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Casa Dragones Joven

Joven tequila, a mixture of unaged and aged spirits, is typically relegated to cocktails. You might be satan’s cousin if you waste Casa Dragones on a margarita though. It combines blanco with extra añejo aged five years in new charred American white oak barrels, and the result is the most amazing joven you’ll ever taste. Filtration leaves the tequila as clear as the individually signed, numbered and dated crystal bottle in which it’s held. $275



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Gran Patron Burdeos Tequila

Patron was probably the first decent shot you took, but that was nothing compared to Gran Patron Burdeos. The spirit is aged for a minimum of 12 months in barrels made from a blend of American oak and French oak from multiple regions then redistilled and finished in Bordeaux barrels. It’s safe to say Burdeos is one of the most unique wood experiments in all of tequila, and the result is smooth, sweet happiness in a bottle. $500



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Clase Azul Ultra

You’ve probably seen the very recognizable Clase Azul on a sheld before, but nothing compares to Ultra’s black ceramic decanter that’s painted with platinum and adorned with a silver agave medallion glued on with 24k gold. The liquid inside is equally as beautiful after aging for five years in second-use Spanish cherry wood casks. Only 100 bottles are made each year, so you’ll be the envy of all if you get your hands on one. $1,600



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Tapatio Blanco 110

Overproof whiskey is all the rage, but rarely will you find a tequila brave enough to crack the 80 proof mark. Talk about doing the bare minimum. Tapatio blows that out of the water by bottling at 110 proof. That’s the highest allowable by law so expect your Tiki Tuesdays to get a little more interesting and your Wednesday mornings to get a little more painful. $58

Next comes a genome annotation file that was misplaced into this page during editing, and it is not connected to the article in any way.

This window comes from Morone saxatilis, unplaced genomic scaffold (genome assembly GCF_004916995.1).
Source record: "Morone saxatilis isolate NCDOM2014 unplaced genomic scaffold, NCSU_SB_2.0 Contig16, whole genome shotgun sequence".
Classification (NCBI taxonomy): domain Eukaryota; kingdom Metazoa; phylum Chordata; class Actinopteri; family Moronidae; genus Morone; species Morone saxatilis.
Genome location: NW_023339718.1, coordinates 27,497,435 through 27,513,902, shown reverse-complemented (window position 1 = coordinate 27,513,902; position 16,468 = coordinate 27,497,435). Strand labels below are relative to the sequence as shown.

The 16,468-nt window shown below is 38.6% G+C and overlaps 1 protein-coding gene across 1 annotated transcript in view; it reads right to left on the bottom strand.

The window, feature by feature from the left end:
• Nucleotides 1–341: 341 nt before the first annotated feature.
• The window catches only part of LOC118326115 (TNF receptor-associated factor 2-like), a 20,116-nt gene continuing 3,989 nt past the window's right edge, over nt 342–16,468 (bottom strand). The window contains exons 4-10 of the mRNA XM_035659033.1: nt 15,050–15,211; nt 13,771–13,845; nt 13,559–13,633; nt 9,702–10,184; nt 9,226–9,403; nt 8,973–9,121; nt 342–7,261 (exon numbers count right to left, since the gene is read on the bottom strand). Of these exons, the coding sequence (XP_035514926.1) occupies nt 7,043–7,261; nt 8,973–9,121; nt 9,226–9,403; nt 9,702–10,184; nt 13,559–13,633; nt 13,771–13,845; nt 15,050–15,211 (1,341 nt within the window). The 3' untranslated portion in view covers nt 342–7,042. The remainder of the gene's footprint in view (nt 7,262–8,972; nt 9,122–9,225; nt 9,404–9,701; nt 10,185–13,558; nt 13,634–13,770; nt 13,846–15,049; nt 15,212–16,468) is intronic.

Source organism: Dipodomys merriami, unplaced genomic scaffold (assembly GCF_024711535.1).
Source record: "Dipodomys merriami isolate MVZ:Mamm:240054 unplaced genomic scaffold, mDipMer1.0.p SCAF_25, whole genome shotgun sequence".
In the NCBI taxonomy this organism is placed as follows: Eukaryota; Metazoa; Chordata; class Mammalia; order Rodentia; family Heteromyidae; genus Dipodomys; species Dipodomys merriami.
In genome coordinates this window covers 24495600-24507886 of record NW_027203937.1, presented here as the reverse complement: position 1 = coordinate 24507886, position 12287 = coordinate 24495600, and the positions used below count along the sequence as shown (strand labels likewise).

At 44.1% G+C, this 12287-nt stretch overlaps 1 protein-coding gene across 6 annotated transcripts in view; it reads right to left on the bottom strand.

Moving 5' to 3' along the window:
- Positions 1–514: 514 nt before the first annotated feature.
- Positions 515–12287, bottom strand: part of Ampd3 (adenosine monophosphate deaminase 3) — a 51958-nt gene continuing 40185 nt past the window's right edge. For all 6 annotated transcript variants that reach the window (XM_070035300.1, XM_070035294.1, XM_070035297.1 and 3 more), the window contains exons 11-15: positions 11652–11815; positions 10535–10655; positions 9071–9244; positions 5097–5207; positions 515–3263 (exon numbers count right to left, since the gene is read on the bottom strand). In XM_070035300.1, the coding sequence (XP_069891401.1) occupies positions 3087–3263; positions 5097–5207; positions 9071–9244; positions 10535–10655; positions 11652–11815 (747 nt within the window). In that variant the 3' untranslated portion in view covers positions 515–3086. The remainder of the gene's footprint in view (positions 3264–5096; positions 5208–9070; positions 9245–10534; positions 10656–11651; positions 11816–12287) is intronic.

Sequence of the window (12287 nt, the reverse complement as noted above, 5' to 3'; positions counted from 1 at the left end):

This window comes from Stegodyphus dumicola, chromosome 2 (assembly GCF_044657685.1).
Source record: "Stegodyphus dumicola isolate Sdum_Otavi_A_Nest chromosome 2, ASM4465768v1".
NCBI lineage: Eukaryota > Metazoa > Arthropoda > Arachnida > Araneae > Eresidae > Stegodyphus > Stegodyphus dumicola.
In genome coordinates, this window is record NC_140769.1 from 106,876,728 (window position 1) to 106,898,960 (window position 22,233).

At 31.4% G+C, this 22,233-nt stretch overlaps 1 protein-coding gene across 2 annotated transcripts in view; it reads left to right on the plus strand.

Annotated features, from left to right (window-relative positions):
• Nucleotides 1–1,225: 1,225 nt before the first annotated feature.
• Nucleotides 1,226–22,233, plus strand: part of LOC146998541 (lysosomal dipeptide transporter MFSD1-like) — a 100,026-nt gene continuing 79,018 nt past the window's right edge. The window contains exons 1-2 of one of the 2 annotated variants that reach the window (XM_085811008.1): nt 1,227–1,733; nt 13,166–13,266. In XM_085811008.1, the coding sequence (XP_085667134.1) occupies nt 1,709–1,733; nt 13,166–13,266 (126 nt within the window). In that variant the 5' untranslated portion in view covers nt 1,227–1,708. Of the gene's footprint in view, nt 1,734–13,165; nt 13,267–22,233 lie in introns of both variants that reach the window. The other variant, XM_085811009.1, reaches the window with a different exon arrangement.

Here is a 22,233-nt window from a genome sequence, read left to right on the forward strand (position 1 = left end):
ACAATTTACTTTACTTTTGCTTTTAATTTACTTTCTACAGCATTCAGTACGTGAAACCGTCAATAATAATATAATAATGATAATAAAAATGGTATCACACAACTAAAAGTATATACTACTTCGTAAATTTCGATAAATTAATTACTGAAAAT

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Crótalo Tequila Extra Añejo Gran Reserva

The name might be long, but this tequila has the history to match. It’s aged for a total of 7 years, the first three in French oak barrels then the final four in Crótalo’s super secret proprietary oak barrels. It’s said (only by me) that the rattler head atop the bottle is there to protect the secret. Only 1000 bottles are released bi-annually, making it a slippery snake to catch. $120


Honorable Mentions:



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KAH Tequila Extra Añejo

It’s four and a half years of aging in American oak barrels makes it worthy of the list, but the skull-shaped bottle bedazzled with 700 Swarovski crystals is what really stands out. $300



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José Cuervo Reserva de La Familia

The annual release proves that all Cuervo isn’t fire water. They’re fully capable of making amazing spirits; they just can’t charge $15 for them. $150